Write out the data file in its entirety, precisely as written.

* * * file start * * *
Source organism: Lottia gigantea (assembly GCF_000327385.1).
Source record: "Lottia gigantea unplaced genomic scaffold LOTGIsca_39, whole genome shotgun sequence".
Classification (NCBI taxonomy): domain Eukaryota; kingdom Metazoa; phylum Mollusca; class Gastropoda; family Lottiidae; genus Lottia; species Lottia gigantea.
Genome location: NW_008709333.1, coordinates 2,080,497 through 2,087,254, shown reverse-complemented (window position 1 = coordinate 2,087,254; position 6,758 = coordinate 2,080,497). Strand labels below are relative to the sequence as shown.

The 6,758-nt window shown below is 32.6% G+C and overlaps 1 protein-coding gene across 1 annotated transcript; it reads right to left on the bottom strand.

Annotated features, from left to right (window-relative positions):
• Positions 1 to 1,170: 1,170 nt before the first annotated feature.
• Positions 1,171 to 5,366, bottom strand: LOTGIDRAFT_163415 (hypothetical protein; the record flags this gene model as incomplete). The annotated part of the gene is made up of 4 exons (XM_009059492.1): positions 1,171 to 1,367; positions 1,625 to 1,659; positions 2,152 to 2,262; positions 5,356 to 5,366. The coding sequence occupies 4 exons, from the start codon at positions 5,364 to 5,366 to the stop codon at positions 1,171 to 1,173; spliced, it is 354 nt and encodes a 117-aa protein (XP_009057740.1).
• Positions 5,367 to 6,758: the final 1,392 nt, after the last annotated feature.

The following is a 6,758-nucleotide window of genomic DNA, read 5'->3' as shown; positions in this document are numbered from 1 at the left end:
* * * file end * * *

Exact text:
Source organism: Lottia gigantea (assembly GCF_000327385.1).
Source record: "Lottia gigantea unplaced genomic scaffold LOTGIsca_39, whole genome shotgun sequence".
Classification (NCBI taxonomy): domain Eukaryota; kingdom Metazoa; phylum Mollusca; class Gastropoda; family Lottiidae; genus Lottia; species Lottia gigantea.
Genome location: NW_008709333.1, coordinates 2,080,497 through 2,087,254, shown reverse-complemented (window position 1 = coordinate 2,087,254; position 6,758 = coordinate 2,080,497). Strand labels below are relative to the sequence as shown.

The 6,758-nt window shown below is 32.6% G+C and overlaps 1 protein-coding gene across 1 annotated transcript; it reads right to left on the bottom strand.

Annotated features, from left to right (window-relative positions):
• Positions 1 to 1,170: 1,170 nt before the first annotated feature.
• Positions 1,171 to 5,366, bottom strand: LOTGIDRAFT_163415 (hypothetical protein; the record flags this gene model as incomplete). The annotated part of the gene is made up of 4 exons (XM_009059492.1): positions 1,171 to 1,367; positions 1,625 to 1,659; positions 2,152 to 2,262; positions 5,356 to 5,366. The coding sequence occupies 4 exons, from the start codon at positions 5,364 to 5,366 to the stop codon at positions 1,171 to 1,173; spliced, it is 354 nt and encodes a 117-aa protein (XP_009057740.1).
• Positions 5,367 to 6,758: the final 1,392 nt, after the last annotated feature.

The following is a 6,758-nucleotide window of genomic DNA, read 5'->3' as shown; positions in this document are numbered from 1 at the left end: